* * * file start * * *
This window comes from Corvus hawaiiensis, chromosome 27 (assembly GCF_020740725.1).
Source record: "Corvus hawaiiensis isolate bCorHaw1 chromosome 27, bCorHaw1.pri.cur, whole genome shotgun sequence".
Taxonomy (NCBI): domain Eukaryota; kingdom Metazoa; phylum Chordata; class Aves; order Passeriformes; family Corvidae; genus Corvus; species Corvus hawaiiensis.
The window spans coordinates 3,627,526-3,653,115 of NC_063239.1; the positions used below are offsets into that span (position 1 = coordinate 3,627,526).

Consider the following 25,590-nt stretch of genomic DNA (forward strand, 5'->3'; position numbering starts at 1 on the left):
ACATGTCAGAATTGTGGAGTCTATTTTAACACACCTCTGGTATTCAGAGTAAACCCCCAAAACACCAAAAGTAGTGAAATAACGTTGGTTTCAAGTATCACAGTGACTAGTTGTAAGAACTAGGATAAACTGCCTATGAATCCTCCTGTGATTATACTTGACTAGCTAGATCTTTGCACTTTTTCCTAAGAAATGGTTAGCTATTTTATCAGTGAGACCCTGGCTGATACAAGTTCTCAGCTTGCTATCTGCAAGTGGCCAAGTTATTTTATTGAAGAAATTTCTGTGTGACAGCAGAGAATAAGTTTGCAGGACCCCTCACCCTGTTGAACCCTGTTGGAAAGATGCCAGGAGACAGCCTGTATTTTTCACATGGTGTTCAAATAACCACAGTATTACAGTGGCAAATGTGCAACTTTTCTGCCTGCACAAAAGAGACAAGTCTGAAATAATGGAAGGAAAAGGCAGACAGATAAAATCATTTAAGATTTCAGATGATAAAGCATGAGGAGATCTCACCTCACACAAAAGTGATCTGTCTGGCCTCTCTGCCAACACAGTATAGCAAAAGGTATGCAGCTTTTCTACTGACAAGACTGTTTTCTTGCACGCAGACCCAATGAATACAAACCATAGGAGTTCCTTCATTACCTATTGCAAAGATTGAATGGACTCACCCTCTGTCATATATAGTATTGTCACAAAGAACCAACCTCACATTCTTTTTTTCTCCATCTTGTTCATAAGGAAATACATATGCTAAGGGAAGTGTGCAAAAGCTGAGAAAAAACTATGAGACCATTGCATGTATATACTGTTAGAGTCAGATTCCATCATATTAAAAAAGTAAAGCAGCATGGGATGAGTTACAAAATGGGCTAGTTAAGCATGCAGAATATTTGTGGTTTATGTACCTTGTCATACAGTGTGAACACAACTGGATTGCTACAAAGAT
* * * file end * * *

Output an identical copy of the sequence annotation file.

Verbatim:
This window comes from Corvus hawaiiensis, chromosome 27 (assembly GCF_020740725.1).
Source record: "Corvus hawaiiensis isolate bCorHaw1 chromosome 27, bCorHaw1.pri.cur, whole genome shotgun sequence".
Taxonomy (NCBI): domain Eukaryota; kingdom Metazoa; phylum Chordata; class Aves; order Passeriformes; family Corvidae; genus Corvus; species Corvus hawaiiensis.
The window spans coordinates 3,627,526-3,653,115 of NC_063239.1; the positions used below are offsets into that span (position 1 = coordinate 3,627,526).

Consider the following 25,590-nt stretch of genomic DNA (forward strand, 5'->3'; position numbering starts at 1 on the left):
ACATGTCAGAATTGTGGAGTCTATTTTAACACACCTCTGGTATTCAGAGTAAACCCCCAAAACACCAAAAGTAGTGAAATAACGTTGGTTTCAAGTATCACAGTGACTAGTTGTAAGAACTAGGATAAACTGCCTATGAATCCTCCTGTGATTATACTTGACTAGCTAGATCTTTGCACTTTTTCCTAAGAAATGGTTAGCTATTTTATCAGTGAGACCCTGGCTGATACAAGTTCTCAGCTTGCTATCTGCAAGTGGCCAAGTTATTTTATTGAAGAAATTTCTGTGTGACAGCAGAGAATAAGTTTGCAGGACCCCTCACCCTGTTGAACCCTGTTGGAAAGATGCCAGGAGACAGCCTGTATTTTTCACATGGTGTTCAAATAACCACAGTATTACAGTGGCAAATGTGCAACTTTTCTGCCTGCACAAAAGAGACAAGTCTGAAATAATGGAAGGAAAAGGCAGACAGATAAAATCATTTAAGATTTCAGATGATAAAGCATGAGGAGATCTCACCTCACACAAAAGTGATCTGTCTGGCCTCTCTGCCAACACAGTATAGCAAAAGGTATGCAGCTTTTCTACTGACAAGACTGTTTTCTTGCACGCAGACCCAATGAATACAAACCATAGGAGTTCCTTCATTACCTATTGCAAAGATTGAATGGACTCACCCTCTGTCATATATAGTATTGTCACAAAGAACCAACCTCACATTCTTTTTTTCTCCATCTTGTTCATAAGGAAATACATATGCTAAGGGAAGTGTGCAAAAGCTGAGAAAAAACTATGAGACCATTGCATGTATATACTGTTAGAGTCAGATTCCATCATATTAAAAAAGTAAAGCAGCATGGGATGAGTTACAAAATGGGCTAGTTAAGCATGCAGAATATTTGTGGTTTATGTACCTTGTCATACAGTGTGAACACAACTGGATTGCTACAAAGAT